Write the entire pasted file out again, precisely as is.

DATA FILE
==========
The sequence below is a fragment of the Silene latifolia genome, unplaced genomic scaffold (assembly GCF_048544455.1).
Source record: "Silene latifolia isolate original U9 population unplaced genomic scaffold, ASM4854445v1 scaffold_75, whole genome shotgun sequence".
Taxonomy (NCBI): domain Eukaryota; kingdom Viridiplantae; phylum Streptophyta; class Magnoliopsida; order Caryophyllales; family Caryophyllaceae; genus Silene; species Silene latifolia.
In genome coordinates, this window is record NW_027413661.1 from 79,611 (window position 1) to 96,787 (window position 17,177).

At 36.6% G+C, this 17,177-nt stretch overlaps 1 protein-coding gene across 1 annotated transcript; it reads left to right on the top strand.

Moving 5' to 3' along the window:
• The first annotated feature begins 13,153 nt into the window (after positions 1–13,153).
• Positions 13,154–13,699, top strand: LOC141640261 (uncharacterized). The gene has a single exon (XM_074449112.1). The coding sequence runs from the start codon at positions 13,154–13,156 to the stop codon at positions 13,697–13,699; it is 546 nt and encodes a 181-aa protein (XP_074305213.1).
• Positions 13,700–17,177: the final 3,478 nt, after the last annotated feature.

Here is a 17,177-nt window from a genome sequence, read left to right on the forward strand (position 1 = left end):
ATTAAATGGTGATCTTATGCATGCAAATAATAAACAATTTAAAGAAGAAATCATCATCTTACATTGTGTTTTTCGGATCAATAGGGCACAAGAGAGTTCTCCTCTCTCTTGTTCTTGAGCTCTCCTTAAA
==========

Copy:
The sequence below is a fragment of the Silene latifolia genome, unplaced genomic scaffold (assembly GCF_048544455.1).
Source record: "Silene latifolia isolate original U9 population unplaced genomic scaffold, ASM4854445v1 scaffold_75, whole genome shotgun sequence".
Taxonomy (NCBI): domain Eukaryota; kingdom Viridiplantae; phylum Streptophyta; class Magnoliopsida; order Caryophyllales; family Caryophyllaceae; genus Silene; species Silene latifolia.
In genome coordinates, this window is record NW_027413661.1 from 79,611 (window position 1) to 96,787 (window position 17,177).

At 36.6% G+C, this 17,177-nt stretch overlaps 1 protein-coding gene across 1 annotated transcript; it reads left to right on the top strand.

Moving 5' to 3' along the window:
• The first annotated feature begins 13,153 nt into the window (after positions 1–13,153).
• Positions 13,154–13,699, top strand: LOC141640261 (uncharacterized). The gene has a single exon (XM_074449112.1). The coding sequence runs from the start codon at positions 13,154–13,156 to the stop codon at positions 13,697–13,699; it is 546 nt and encodes a 181-aa protein (XP_074305213.1).
• Positions 13,700–17,177: the final 3,478 nt, after the last annotated feature.

Here is a 17,177-nt window from a genome sequence, read left to right on the forward strand (position 1 = left end):
ATTAAATGGTGATCTTATGCATGCAAATAATAAACAATTTAAAGAAGAAATCATCATCTTACATTGTGTTTTTCGGATCAATAGGGCACAAGAGAGTTCTCCTCTCTCTTGTTCTTGAGCTCTCCTTAAA